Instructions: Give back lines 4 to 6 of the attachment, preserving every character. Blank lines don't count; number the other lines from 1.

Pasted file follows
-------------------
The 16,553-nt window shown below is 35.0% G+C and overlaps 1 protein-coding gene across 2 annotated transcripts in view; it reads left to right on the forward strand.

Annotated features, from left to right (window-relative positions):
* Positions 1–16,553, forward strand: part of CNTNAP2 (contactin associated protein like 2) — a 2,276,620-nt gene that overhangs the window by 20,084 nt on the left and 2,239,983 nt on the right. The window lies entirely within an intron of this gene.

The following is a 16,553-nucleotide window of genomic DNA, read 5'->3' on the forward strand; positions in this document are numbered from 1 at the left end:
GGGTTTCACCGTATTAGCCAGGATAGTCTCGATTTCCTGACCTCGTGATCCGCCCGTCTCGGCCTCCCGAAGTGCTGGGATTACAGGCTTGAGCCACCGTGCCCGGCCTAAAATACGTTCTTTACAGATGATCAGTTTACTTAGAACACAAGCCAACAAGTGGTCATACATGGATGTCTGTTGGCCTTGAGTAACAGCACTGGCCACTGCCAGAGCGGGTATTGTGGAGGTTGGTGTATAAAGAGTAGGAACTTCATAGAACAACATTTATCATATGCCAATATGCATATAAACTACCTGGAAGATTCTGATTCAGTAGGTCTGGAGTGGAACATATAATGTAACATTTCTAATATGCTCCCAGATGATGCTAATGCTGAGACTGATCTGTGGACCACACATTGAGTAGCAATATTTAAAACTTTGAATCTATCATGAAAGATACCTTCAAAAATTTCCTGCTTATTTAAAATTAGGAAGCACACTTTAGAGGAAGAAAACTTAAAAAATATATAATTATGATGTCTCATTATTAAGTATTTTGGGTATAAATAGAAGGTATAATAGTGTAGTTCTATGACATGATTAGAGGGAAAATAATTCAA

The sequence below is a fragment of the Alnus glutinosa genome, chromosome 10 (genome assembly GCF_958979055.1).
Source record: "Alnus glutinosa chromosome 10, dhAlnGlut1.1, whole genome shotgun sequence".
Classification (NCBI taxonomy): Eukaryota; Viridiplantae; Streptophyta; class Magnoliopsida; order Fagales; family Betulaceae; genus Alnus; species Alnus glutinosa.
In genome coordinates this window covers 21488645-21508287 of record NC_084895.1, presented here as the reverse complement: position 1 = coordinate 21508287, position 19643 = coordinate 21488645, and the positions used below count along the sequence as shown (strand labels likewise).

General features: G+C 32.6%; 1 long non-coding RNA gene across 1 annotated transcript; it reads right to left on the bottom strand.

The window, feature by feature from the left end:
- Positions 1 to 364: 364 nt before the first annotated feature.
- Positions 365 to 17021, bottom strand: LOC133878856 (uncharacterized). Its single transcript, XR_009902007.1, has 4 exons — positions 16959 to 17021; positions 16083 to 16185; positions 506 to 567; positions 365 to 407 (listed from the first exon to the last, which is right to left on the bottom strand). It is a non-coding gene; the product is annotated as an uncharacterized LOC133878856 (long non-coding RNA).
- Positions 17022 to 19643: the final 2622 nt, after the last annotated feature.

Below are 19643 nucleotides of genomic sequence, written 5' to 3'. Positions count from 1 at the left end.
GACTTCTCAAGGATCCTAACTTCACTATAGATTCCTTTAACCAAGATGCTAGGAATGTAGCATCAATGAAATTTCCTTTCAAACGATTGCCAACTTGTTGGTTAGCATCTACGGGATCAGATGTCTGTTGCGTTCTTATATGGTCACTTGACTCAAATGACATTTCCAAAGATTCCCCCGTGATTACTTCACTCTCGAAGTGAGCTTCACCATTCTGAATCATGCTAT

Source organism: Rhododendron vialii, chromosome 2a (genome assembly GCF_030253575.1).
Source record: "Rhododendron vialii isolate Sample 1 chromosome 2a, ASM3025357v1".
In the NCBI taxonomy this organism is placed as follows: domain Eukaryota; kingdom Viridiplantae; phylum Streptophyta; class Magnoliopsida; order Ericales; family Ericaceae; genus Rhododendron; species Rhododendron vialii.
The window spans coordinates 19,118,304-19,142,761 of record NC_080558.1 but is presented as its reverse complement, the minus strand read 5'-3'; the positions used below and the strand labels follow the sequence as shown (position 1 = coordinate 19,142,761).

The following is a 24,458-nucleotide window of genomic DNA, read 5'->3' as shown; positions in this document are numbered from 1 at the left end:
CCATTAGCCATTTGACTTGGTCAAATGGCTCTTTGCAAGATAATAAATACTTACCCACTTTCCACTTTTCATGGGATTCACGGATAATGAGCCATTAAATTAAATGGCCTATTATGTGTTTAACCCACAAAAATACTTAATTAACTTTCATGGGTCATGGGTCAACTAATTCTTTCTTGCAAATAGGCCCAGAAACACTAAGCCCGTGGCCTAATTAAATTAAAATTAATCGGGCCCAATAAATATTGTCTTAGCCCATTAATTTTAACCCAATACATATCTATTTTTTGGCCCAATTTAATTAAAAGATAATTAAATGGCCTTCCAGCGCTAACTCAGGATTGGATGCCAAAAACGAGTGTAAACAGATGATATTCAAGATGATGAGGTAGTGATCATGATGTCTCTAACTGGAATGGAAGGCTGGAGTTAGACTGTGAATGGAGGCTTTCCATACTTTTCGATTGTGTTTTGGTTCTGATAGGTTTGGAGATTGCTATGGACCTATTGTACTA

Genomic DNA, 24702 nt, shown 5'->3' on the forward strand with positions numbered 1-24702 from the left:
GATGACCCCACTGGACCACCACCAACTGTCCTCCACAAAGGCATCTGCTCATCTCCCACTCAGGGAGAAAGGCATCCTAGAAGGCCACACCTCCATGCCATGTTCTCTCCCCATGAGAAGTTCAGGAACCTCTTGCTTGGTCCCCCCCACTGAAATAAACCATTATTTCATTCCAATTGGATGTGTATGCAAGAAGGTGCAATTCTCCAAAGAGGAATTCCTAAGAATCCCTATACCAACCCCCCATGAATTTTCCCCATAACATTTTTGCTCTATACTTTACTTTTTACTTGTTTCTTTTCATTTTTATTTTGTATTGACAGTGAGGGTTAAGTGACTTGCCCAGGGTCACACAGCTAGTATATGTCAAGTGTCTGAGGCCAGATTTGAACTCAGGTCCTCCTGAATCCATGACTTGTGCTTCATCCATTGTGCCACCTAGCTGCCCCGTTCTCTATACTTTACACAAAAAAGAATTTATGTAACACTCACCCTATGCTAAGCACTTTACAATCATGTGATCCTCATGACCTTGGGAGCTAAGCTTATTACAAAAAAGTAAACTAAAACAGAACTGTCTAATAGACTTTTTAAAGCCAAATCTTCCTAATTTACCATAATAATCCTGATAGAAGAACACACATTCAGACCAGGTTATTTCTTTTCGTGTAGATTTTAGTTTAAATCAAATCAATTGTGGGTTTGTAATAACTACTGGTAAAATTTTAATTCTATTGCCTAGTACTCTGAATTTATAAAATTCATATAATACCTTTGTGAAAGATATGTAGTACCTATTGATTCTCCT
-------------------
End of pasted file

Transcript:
The following is a 16,553-nucleotide window of genomic DNA, read 5'->3' on the forward strand; positions in this document are numbered from 1 at the left end:
GGGTTTCACCGTATTAGCCAGGATAGTCTCGATTTCCTGACCTCGTGATCCGCCCGTCTCGGCCTCCCGAAGTGCTGGGATTACAGGCTTGAGCCACCGTGCCCGGCCTAAAATACGTTCTTTACAGATGATCAGTTTACTTAGAACACAAGCCAACAAGTGGTCATACATGGATGTCTGTTGGCCTTGAGTAACAGCACTGGCCACTGCCAGAGCGGGTATTGTGGAGGTTGGTGTATAAAGAGTAGGAACTTCATAGAACAACATTTATCATATGCCAATATGCATATAAACTACCTGGAAGATTCTGATTCAGTAGGTCTGGAGTGGAACATATAATGTAACATTTCTAATATGCTCCCAGATGATGCTAATGCTGAGACTGATCTGTGGACCACACATTGAGTAGCAATATTTAAAACTTTGAATCTATCATGAAAGATACCTTCAAAAATTTCCTGCTTATTTAAAATTAGGAAGCACACTTTAGAGGAAGAAAACTTAAAAAATATATAATTATGATGTCTCATTATTAAGTATTTTGGGTATAAATAGAAGGTATAATAGTGTAGTTCTATGACATGATTAGAGGGAAAATAATTCAA

The sequence below is a fragment of the Alnus glutinosa genome, chromosome 10 (genome assembly GCF_958979055.1).